Europe’s imports of dubious ‘used’ cooking oil set to rise, fuelling deforestation
Europe’s demand for used cooking oil (UCO) to power its transport could double in 2030 leaving it increasingly reliant on dubious imports, a new study shows.
Europe can increase the amount of UCO that can be sourced locally, says T&E, but this is limited by both the capacity of local authorities to collect it and how much used cooking oil Europeans and EU industries can produce.
As UCO is counted double towards national renewables targets under the EU Renewable Energy Directive, it is often traded at a higher price than virgin oil. This increases the risk that virgin oils could be fraudulently mixed with imported UCO. The EU Court of Auditors has said that voluntary schemes cannot guarantee that all the UCO imported into Europe is actually ‘used’. In the past few years there have been a number of allegations of fraudulent practices linked to the UCO biodiesel industry.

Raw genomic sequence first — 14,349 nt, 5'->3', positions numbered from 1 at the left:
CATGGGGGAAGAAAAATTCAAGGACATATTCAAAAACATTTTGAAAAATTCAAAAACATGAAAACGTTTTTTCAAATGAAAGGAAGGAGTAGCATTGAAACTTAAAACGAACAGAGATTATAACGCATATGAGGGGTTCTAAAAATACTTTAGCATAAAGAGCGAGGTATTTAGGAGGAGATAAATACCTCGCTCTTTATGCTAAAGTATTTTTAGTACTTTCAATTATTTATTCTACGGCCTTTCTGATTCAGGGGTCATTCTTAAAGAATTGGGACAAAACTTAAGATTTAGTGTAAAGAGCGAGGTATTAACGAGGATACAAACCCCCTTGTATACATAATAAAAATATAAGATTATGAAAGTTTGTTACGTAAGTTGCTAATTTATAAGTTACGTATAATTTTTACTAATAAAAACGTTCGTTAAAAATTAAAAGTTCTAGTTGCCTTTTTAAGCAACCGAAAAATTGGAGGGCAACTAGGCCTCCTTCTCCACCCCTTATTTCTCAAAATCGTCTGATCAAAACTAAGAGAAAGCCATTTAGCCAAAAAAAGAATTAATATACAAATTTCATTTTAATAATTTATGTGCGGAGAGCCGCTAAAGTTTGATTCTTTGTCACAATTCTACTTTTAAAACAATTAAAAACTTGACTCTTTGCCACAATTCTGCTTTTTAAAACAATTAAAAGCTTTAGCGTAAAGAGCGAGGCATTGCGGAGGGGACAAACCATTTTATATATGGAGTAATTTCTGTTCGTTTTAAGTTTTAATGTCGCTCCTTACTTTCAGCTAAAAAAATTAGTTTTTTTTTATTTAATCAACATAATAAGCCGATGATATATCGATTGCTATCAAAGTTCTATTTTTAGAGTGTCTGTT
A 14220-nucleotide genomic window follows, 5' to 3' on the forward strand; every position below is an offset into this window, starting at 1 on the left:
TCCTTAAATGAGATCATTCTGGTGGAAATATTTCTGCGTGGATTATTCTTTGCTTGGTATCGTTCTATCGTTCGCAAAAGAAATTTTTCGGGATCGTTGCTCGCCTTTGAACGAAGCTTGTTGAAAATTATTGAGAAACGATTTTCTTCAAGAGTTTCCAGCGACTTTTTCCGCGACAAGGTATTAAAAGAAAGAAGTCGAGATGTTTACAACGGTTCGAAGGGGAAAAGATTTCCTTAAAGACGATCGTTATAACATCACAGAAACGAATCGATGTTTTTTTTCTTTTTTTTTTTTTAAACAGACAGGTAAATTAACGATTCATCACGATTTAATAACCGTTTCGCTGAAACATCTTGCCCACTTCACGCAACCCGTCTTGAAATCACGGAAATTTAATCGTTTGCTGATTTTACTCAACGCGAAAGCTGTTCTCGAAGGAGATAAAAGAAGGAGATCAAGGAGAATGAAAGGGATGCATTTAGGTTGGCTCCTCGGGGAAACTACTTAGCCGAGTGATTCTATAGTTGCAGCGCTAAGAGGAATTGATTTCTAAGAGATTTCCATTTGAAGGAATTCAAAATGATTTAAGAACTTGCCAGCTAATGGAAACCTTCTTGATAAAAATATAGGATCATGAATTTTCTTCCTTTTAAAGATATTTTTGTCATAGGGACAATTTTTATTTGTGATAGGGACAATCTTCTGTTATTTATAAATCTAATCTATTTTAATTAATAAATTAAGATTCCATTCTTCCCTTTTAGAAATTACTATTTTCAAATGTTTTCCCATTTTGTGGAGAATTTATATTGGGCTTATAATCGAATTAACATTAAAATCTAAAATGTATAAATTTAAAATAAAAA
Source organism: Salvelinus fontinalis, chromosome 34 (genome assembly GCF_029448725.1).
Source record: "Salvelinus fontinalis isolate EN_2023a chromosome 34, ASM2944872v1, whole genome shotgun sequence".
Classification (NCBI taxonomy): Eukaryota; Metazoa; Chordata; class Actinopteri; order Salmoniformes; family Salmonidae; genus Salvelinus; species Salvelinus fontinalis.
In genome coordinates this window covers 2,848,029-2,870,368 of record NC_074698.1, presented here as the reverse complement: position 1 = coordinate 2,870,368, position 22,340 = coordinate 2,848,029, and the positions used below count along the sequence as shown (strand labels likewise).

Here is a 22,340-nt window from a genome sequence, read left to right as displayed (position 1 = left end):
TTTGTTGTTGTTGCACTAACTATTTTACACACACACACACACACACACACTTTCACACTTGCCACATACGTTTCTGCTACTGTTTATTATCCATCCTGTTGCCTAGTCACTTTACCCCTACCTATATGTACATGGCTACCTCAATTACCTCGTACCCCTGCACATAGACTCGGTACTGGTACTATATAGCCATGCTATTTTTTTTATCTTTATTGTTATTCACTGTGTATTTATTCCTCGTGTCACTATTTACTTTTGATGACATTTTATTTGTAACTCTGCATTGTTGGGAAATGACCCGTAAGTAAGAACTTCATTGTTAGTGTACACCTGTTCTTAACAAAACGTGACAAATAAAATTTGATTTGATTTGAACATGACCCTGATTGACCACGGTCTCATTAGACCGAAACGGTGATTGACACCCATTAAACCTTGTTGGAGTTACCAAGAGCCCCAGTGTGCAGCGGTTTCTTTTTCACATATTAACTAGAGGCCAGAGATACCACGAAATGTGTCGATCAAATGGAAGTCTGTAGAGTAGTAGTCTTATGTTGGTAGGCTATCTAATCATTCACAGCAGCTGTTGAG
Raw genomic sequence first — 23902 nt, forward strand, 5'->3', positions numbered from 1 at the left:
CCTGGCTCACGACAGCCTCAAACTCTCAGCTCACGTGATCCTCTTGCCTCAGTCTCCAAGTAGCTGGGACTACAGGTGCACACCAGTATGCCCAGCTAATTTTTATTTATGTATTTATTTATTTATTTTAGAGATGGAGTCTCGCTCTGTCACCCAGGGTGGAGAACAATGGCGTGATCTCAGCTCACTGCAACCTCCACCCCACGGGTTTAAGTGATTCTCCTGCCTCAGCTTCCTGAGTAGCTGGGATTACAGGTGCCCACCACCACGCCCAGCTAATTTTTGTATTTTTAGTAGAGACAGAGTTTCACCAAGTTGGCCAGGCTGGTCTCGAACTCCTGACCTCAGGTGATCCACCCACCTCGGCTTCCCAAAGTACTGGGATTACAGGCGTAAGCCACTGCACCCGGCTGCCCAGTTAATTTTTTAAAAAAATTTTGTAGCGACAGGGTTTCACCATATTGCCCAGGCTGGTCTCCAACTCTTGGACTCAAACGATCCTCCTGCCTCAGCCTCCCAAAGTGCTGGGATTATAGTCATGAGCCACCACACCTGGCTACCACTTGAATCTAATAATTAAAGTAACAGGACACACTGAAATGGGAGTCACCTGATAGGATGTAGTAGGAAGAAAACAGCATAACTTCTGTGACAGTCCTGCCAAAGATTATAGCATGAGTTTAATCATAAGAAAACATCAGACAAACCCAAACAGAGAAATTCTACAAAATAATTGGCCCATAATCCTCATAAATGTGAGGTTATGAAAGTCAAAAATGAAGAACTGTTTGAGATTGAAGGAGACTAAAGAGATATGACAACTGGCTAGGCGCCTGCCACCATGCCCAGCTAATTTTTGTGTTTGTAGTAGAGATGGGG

Cristina Mestre concluded: “The current EU system for biofuels does not provide certainty that used cooking oil is actually used. The EU should strengthen its verification and monitoring requirements along the supply chain and do regular checks to make sure it is really a waste product and therefore sustainable.”
Palm oil production is one of the key drivers of deforestation in Southeast Asia and increasingly in South America. The EU’s Renewable Energy Directive will be reviewed in June, including the rules that govern renewable fuels in transport.